Chloe Shorten on Placemats and Peacekeeping
Spotlight! Chloe Shorten takes over the MUP blog today with her touching homage to tradition and the family table.
Setting the table is one of those jobs I recall from my childhood that used to make me wince. I got it out of the way as quickly as I could and had a list in my head: placemats, plates, napkin, knife, fork, pudding spoon, glass, jug, salt and pepper.
There were seven of us, two-left handers who needed extra elbow room, and we somehow squashed around the table in the kitchen in an alcove with windows on two sides. One wall held a giant whiteboard, with all the logistics and lists a family of that size needs. The other wall, a pin board with all the notices, forms, calendars, timetables and the occasional lecture-y newspaper article. Very subtle.
These were noisy affairs, nourishing dishes, rices, meats, casseroles mostly, in large dishes. Steamed veggies, some of which got tossed surreptitiously out said window. The ‘boys’, all three almost six-foot tall, were very hungry all the time. I can’t remember fights over food or portions but I do remember everyone hated the middle seats because you spent the dinner passing the sauce.
Talking about the day ahead or the day remaining, laughing or bickering: it's what I remember most about the ritual of daily life.
Now I take some trouble to set the table, every second day one of the kids will set it, usually the youngest.
It’s usually missing half the cutlery or the water jug but she tries hard. I have a collection of tablecloths including ones from my grandmothers, an aged, almost-sheer white linen one that she ‘tatted’ herself in the fifties.
There are batiks from her trip to Malaysia, Marrimekko striped ones from my mum and the classic picnic checks. When I set the table now I use the time as a bit of a meditation, thinking about the ritual moving around the table, each setting by rote.
Sometimes I put a trinket or curiosity on the table to provoke Clementine’s interest. A Hopi kachina doll from my parent’s trip to the US in the seventies, three porcelain wise men from Bill's mum, glass birds from Gozo or even little figures of Egyptian deities. These distractions help on the days the kids are ratty and want to pick fights.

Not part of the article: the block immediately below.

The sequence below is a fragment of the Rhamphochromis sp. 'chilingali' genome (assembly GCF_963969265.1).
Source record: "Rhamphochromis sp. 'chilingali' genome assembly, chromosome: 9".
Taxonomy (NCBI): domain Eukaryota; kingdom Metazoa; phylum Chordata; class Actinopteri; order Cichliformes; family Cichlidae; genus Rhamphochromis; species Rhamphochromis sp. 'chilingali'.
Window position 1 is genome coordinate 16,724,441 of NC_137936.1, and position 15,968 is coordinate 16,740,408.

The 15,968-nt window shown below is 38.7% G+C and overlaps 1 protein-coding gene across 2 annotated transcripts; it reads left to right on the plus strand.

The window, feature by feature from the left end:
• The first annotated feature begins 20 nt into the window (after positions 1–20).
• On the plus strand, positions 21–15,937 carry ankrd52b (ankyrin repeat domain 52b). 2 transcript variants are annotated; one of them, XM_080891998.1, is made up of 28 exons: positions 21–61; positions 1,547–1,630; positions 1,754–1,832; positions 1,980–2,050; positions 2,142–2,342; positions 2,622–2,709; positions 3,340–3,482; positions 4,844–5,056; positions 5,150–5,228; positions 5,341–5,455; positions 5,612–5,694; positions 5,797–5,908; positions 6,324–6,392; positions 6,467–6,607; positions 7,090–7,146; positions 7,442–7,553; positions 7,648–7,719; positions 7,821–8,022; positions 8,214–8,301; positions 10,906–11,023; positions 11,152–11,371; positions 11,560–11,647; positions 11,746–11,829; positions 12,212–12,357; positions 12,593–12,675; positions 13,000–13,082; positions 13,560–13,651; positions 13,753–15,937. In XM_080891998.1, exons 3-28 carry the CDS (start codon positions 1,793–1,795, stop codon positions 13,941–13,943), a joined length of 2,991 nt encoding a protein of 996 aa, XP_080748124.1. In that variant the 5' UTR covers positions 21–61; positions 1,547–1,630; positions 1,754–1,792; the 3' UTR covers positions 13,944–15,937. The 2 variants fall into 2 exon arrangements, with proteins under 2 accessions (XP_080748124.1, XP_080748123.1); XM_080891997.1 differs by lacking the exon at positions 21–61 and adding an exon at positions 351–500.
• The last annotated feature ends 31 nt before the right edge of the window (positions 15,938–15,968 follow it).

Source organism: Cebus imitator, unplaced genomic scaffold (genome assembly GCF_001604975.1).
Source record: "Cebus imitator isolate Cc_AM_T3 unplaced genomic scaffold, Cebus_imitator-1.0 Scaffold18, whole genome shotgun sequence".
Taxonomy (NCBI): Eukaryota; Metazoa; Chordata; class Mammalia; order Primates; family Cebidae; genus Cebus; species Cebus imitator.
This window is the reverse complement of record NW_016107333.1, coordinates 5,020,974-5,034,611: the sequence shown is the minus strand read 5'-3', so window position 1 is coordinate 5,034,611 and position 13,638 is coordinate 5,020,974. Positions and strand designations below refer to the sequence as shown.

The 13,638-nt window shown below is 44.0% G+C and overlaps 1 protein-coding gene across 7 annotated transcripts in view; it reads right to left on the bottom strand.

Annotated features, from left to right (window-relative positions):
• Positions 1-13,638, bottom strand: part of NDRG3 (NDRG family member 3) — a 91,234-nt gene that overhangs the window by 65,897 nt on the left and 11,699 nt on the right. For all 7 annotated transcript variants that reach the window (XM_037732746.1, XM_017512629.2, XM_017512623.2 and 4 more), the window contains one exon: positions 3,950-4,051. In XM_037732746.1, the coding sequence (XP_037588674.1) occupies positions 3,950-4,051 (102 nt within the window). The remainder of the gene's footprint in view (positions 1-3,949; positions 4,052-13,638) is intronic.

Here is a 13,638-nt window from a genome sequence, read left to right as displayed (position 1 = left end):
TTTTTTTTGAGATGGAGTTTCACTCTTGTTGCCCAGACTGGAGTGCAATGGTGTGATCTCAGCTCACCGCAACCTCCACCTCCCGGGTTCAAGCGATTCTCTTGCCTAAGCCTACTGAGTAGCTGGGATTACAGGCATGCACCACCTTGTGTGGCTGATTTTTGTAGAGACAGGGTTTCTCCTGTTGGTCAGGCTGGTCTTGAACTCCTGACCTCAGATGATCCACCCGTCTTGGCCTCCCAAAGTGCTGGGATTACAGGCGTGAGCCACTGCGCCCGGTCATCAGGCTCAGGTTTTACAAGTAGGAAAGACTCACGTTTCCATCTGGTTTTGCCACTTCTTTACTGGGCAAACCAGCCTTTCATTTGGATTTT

I use a bit of creativity to keep people at the table interested, rather than having the telly on. They like to do more than one thing at once so I let Lego or pictures or scripts come to the table if there is something to show and tell.
We don’t all sit down each night, as Bill is away a bit or doesn’t get home till late, the eldest has school commitments that go late. So it’s sometimes five, occasionally three and usually four at the table. Even if there is an extra setting, we leave it there.
With treasured recipes, Chloe Shorten wants to show how eating together as a family offers more than a meal: it can nourish relationships and nurture your children.
To celebrate the forthcoming release of Chloe Shorten's The Secret Ingredient: The Power of the Family Table, Chloe has put together a very special deal to share with our readers!
Pre-order The Secret Ingredient: The Power of the Family Table and you'll receive:
- A copy of the book signed by Chloe
- A very special price: $34.99 (RRP $39.99)
- An exclusive video featuring Chloe with a special message!